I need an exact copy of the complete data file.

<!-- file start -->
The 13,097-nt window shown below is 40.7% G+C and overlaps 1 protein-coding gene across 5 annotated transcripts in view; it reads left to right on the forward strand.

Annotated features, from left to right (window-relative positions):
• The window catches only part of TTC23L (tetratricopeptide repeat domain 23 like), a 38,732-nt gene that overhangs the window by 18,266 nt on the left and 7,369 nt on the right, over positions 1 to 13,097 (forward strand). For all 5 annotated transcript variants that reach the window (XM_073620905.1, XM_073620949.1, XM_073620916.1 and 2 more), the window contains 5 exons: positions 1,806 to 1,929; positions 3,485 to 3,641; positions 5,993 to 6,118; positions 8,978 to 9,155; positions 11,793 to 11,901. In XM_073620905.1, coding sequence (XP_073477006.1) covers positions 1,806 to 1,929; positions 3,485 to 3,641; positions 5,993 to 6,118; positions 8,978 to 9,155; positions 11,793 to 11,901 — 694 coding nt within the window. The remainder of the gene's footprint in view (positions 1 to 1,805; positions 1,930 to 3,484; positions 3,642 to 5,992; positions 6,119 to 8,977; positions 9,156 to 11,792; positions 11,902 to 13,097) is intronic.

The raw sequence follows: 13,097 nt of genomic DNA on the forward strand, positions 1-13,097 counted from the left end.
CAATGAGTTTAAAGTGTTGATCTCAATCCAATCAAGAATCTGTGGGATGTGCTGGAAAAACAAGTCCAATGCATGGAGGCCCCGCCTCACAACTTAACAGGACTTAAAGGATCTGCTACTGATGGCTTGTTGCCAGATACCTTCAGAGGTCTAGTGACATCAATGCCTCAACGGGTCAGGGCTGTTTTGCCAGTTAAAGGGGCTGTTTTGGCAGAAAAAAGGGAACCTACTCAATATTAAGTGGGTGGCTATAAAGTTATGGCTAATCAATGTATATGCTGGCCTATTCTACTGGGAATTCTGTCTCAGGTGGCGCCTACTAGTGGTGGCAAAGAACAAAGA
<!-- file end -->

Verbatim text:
The 13,097-nt window shown below is 40.7% G+C and overlaps 1 protein-coding gene across 5 annotated transcripts in view; it reads left to right on the forward strand.

Annotated features, from left to right (window-relative positions):
• The window catches only part of TTC23L (tetratricopeptide repeat domain 23 like), a 38,732-nt gene that overhangs the window by 18,266 nt on the left and 7,369 nt on the right, over positions 1 to 13,097 (forward strand). For all 5 annotated transcript variants that reach the window (XM_073620905.1, XM_073620949.1, XM_073620916.1 and 2 more), the window contains 5 exons: positions 1,806 to 1,929; positions 3,485 to 3,641; positions 5,993 to 6,118; positions 8,978 to 9,155; positions 11,793 to 11,901. In XM_073620905.1, coding sequence (XP_073477006.1) covers positions 1,806 to 1,929; positions 3,485 to 3,641; positions 5,993 to 6,118; positions 8,978 to 9,155; positions 11,793 to 11,901 — 694 coding nt within the window. The remainder of the gene's footprint in view (positions 1 to 1,805; positions 1,930 to 3,484; positions 3,642 to 5,992; positions 6,119 to 8,977; positions 9,156 to 11,792; positions 11,902 to 13,097) is intronic.

The raw sequence follows: 13,097 nt of genomic DNA on the forward strand, positions 1-13,097 counted from the left end.
CAATGAGTTTAAAGTGTTGATCTCAATCCAATCAAGAATCTGTGGGATGTGCTGGAAAAACAAGTCCAATGCATGGAGGCCCCGCCTCACAACTTAACAGGACTTAAAGGATCTGCTACTGATGGCTTGTTGCCAGATACCTTCAGAGGTCTAGTGACATCAATGCCTCAACGGGTCAGGGCTGTTTTGCCAGTTAAAGGGGCTGTTTTGGCAGAAAAAAGGGAACCTACTCAATATTAAGTGGGTGGCTATAAAGTTATGGCTAATCAATGTATATGCTGGCCTATTCTACTGGGAATTCTGTCTCAGGTGGCGCCTACTAGTGGTGGCAAAGAACAAAGA